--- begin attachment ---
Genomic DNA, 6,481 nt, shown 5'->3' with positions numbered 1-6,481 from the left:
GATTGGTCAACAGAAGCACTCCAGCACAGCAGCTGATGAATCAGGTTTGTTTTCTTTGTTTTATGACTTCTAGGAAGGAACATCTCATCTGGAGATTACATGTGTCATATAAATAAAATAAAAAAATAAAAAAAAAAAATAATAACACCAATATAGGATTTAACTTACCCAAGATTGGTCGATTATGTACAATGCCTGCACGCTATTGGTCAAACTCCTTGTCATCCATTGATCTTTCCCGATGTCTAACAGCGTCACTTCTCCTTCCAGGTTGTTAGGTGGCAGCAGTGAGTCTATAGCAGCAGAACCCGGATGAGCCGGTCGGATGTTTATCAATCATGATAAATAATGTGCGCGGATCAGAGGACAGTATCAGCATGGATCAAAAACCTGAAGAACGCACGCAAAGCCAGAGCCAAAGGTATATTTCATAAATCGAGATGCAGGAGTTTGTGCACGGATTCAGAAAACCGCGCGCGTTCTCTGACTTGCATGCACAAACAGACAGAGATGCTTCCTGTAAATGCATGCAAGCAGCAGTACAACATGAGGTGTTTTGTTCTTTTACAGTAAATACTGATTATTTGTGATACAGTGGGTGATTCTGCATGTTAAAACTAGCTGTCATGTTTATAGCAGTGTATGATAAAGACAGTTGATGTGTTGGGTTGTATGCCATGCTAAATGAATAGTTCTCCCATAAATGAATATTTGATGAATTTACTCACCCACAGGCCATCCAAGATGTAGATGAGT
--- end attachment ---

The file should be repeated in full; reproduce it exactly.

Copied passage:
Genomic DNA, 6,481 nt, shown 5'->3' with positions numbered 1-6,481 from the left:
GATTGGTCAACAGAAGCACTCCAGCACAGCAGCTGATGAATCAGGTTTGTTTTCTTTGTTTTATGACTTCTAGGAAGGAACATCTCATCTGGAGATTACATGTGTCATATAAATAAAATAAAAAAATAAAAAAAAAAAATAATAACACCAATATAGGATTTAACTTACCCAAGATTGGTCGATTATGTACAATGCCTGCACGCTATTGGTCAAACTCCTTGTCATCCATTGATCTTTCCCGATGTCTAACAGCGTCACTTCTCCTTCCAGGTTGTTAGGTGGCAGCAGTGAGTCTATAGCAGCAGAACCCGGATGAGCCGGTCGGATGTTTATCAATCATGATAAATAATGTGCGCGGATCAGAGGACAGTATCAGCATGGATCAAAAACCTGAAGAACGCACGCAAAGCCAGAGCCAAAGGTATATTTCATAAATCGAGATGCAGGAGTTTGTGCACGGATTCAGAAAACCGCGCGCGTTCTCTGACTTGCATGCACAAACAGACAGAGATGCTTCCTGTAAATGCATGCAAGCAGCAGTACAACATGAGGTGTTTTGTTCTTTTACAGTAAATACTGATTATTTGTGATACAGTGGGTGATTCTGCATGTTAAAACTAGCTGTCATGTTTATAGCAGTGTATGATAAAGACAGTTGATGTGTTGGGTTGTATGCCATGCTAAATGAATAGTTCTCCCATAAATGAATATTTGATGAATTTACTCACCCACAGGCCATCCAAGATGTAGATGAGT